This has even got to the point where BMC Racing needed a special version of their BMC Granfondo endurance bike to cope with the wider rubber, while Sylvain Chavanel attracted attention among his peers in last year’s Paris-Roubaix with his Schwalbe tubeless tyres.
For Paris-Roubaix in particular, many pros shun their tyre sponsors in favour have hand-sewn tubular tyres made specifically for the event, with FMB and Dugast in particular having some star name clientele.
4. Lower pressures
Of course there’s no point using 28mm tyres for extra comfort and grip then pumping them up to 120 psi, so all of the pros will be running their tyres at lower pressures, particularly if the rain begins to fall.
Watch: Essential guide to the cobbled Classics
Most professional riders are fastidious about their bike setup, but no more so than for the cobbles, where they will know exactly what psi they want their tyres pumped up to. In general most go for 65-85 psi, although this could be lower if there’s a forecast for rain.
5. Big small chainring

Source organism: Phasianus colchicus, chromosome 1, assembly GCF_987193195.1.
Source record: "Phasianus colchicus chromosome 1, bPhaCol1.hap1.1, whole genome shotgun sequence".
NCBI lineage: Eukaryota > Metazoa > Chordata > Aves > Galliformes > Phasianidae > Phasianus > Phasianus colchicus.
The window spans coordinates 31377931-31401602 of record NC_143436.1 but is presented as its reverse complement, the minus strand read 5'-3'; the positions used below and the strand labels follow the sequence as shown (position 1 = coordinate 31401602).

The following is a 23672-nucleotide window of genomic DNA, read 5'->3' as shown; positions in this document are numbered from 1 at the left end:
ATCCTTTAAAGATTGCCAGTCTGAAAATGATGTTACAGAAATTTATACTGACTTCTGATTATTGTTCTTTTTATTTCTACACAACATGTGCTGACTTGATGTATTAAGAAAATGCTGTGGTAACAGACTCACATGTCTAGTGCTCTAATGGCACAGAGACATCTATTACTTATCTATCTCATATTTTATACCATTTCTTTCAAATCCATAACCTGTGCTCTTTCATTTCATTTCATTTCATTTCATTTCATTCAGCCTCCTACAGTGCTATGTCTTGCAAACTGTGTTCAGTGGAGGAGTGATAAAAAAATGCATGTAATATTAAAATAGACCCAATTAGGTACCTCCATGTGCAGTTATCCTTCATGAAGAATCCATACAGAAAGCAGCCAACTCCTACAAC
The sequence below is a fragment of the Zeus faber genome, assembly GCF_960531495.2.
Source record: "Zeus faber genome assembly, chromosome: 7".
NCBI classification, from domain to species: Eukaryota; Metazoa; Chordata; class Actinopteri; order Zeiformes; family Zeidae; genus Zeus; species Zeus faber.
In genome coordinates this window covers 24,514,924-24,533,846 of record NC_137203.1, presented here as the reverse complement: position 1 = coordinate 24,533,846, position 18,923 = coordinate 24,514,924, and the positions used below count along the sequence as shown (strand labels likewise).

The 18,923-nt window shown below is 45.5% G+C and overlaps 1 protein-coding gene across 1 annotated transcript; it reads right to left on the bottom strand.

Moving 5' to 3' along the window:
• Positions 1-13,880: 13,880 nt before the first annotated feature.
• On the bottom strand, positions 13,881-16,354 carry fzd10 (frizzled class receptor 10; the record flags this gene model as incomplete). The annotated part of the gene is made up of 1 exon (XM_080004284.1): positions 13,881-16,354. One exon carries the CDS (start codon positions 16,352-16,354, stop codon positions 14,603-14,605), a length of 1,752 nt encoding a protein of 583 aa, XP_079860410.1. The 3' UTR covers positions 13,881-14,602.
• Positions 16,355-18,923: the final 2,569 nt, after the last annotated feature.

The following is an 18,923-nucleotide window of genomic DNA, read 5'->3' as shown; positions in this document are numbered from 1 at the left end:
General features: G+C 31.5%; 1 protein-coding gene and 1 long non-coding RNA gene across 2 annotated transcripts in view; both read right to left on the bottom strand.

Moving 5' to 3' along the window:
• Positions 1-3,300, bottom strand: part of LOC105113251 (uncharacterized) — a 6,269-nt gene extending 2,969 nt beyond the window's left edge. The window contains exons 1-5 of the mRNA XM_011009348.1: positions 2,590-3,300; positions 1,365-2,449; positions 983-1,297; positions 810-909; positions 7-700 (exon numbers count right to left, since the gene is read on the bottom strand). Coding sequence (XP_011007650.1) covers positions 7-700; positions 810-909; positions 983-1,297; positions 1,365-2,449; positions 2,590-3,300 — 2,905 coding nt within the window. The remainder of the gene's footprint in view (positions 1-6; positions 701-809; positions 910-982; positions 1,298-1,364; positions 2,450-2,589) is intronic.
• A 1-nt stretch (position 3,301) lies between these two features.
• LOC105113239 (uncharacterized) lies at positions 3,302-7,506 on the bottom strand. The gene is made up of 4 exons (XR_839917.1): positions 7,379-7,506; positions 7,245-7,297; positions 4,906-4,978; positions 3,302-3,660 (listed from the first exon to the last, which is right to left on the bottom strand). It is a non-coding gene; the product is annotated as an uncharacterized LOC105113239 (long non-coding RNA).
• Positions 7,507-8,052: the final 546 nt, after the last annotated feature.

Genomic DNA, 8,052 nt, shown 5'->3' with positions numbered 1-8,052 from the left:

It might have a new uphill cobbled sector, but Paris-Roubaix isn’t going to rival the Tour of Flanders for climbing any time soon, so many pros opt for a bigger small chainring, usually meaning either a 53/42t or 53/44t setup, with the small chainring only being called into action if it’s a muddy day and the going is tough over the cobbles, or during lulls in the pace between sectors.
A few riders will also decide to fit a bigger outer chainring, usually a 54t or 55t, which will really come in handy for fast races, particularly if there is a south-westerly wind blowing in Paris-Roubaix.
6. Different wheels
Back in 2007, Stuart O’Grady punctured in the Arenberg Forest, got a spare wheel from neutral service, regained contact with the front group, then rode away for a glorious solo victory. Impressive enough anyway, even before you consider that the wheel he was given from neutral service made its way out of the factory in 1986.